Of course it's not like I've actually gone over there a third time with an a200 & Tamron 18-250 shooting raw and gotten significantly-better shots, but still. It would be nice to *have* raw shots from Istanbul. If you're going to screw up taking shots on a trip, at least screw up in raw :)

The problem is that you're still talking at least $200 for the body (like an A200) and another $200 for a compatible superzoom (like the Tamron 18-250). And those would be great eBay prices. This is why if we're going to talk about "flawed gear", a crappy p&s that has a similar 28-300mm effective focal-length range, is also 12MP and that also is going to be shot only at ISO80...well, that can't really be ignored for B does not mean that B > A. The existence of B does not mean that A had to exist before it. What I want is to get close to B without the complexities and cost of A. I don't want to have to spend $1500 and shoot at F8+ to get a shot like this. I don't think that anyone does.

And I would like to say that about any shot in my stream.

Furthermore I don't even want to have to spend ***$500*** to get a shot like this. Or have to shoot it at F8. It's nice to be able to shoot at F8 and still get good shots, but to *need* to do that to get sharp shots across the frame is a problem.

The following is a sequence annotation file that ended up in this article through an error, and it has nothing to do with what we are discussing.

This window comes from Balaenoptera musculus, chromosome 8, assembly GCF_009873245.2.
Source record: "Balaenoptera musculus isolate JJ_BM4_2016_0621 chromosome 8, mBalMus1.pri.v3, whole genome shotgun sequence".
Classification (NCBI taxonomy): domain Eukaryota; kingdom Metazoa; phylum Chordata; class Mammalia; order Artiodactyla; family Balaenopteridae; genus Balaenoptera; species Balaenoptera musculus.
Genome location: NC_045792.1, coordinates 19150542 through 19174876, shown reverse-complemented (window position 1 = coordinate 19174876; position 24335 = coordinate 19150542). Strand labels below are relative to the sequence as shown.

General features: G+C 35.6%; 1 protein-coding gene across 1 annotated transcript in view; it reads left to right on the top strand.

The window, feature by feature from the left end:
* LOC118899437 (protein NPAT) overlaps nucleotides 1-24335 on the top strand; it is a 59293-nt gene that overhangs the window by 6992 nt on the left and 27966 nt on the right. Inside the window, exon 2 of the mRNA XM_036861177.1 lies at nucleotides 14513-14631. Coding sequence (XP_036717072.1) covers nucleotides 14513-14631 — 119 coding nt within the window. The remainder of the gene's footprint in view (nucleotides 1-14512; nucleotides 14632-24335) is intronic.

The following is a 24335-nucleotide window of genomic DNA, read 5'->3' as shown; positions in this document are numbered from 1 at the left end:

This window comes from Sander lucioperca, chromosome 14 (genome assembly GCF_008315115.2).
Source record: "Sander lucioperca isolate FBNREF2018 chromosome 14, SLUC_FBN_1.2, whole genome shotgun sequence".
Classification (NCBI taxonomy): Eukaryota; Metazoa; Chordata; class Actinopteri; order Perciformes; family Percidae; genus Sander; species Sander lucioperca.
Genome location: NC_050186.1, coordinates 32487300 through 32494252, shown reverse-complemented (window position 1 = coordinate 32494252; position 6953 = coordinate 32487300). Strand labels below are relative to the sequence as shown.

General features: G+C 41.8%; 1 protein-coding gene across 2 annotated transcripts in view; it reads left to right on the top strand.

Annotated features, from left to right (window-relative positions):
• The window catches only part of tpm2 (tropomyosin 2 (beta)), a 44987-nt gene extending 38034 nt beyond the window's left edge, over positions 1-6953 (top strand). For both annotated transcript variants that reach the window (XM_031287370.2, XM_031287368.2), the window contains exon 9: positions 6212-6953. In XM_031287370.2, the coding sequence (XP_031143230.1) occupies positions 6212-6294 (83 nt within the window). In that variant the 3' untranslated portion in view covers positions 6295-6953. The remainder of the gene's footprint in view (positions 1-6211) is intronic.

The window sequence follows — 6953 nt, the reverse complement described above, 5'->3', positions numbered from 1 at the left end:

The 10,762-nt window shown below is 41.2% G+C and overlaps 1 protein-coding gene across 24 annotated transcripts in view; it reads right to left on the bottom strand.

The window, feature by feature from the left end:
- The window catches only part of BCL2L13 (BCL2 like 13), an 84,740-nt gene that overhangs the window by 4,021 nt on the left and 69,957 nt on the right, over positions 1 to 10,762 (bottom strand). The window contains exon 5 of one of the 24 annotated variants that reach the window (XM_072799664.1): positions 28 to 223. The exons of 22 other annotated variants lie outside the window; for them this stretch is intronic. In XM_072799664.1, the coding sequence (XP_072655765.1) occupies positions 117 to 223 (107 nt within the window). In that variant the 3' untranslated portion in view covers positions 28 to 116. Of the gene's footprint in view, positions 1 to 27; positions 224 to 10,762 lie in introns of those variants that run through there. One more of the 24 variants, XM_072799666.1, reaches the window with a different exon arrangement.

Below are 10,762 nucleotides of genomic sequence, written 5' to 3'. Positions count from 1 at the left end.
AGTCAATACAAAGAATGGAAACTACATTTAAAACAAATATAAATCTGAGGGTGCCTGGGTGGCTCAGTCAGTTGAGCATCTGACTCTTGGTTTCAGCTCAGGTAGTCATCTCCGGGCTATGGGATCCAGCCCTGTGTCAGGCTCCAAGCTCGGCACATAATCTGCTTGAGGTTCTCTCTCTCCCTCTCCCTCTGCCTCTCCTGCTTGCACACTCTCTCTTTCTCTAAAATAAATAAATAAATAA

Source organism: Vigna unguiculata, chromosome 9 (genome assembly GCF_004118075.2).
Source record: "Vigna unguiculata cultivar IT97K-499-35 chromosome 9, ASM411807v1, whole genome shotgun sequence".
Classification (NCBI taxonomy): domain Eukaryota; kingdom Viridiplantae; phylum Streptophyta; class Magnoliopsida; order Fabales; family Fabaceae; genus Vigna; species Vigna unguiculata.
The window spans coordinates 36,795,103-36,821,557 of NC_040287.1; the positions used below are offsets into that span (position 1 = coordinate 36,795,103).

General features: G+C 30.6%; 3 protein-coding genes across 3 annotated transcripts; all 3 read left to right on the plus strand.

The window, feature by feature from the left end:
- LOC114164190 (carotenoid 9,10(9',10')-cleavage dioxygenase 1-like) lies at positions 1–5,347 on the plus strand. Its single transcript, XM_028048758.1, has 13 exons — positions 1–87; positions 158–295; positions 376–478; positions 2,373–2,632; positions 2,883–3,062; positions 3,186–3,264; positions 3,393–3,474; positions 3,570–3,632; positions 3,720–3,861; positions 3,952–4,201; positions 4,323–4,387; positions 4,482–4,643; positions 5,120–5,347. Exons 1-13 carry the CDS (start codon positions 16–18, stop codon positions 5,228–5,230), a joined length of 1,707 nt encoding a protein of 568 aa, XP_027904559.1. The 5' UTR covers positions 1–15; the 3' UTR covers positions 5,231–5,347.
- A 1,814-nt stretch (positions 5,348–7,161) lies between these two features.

However

An A200 & Sony 18-70 is maybe $350 at most on eBay now.
A 450D & a 18-55 EF-S IS has to be in the same ballpark, a D5000 & 18-105VR likewise. But they still have to be shot at F8 for good sharpness across the frame and now you're talking about a $100 lens that's only 150mm effective at the long end. And this is the problem with subframes and especially fullframes: you end up with a camera that's just too much gear, and for most of them, just too good, for most of the shots that you want to take in good light but still not really good enough for most of the shots that you want to take in *bad* light especially with the average superzoom shooting handheld. They are either too hot or too cold. And without a doubt it's big, heavy, bulky and expensive, at least compared to a point & shoot. Even the D3100 is not all that much smaller than my N80 or 500si and that thing is freaking *tiny* for a DSLR. It still will not fit in your pocket with a decent IS zoom mounted on it, ergo it needs a strap or a bag, period. So it's either too hot or too cold and yet it requires constant attention, like a clingy girlfriend. I say that if it's going to be clingy, then it has to be smoking-hot even if that means it's expensive; but if it's neither expensive nor clingy then that's not all that bad as long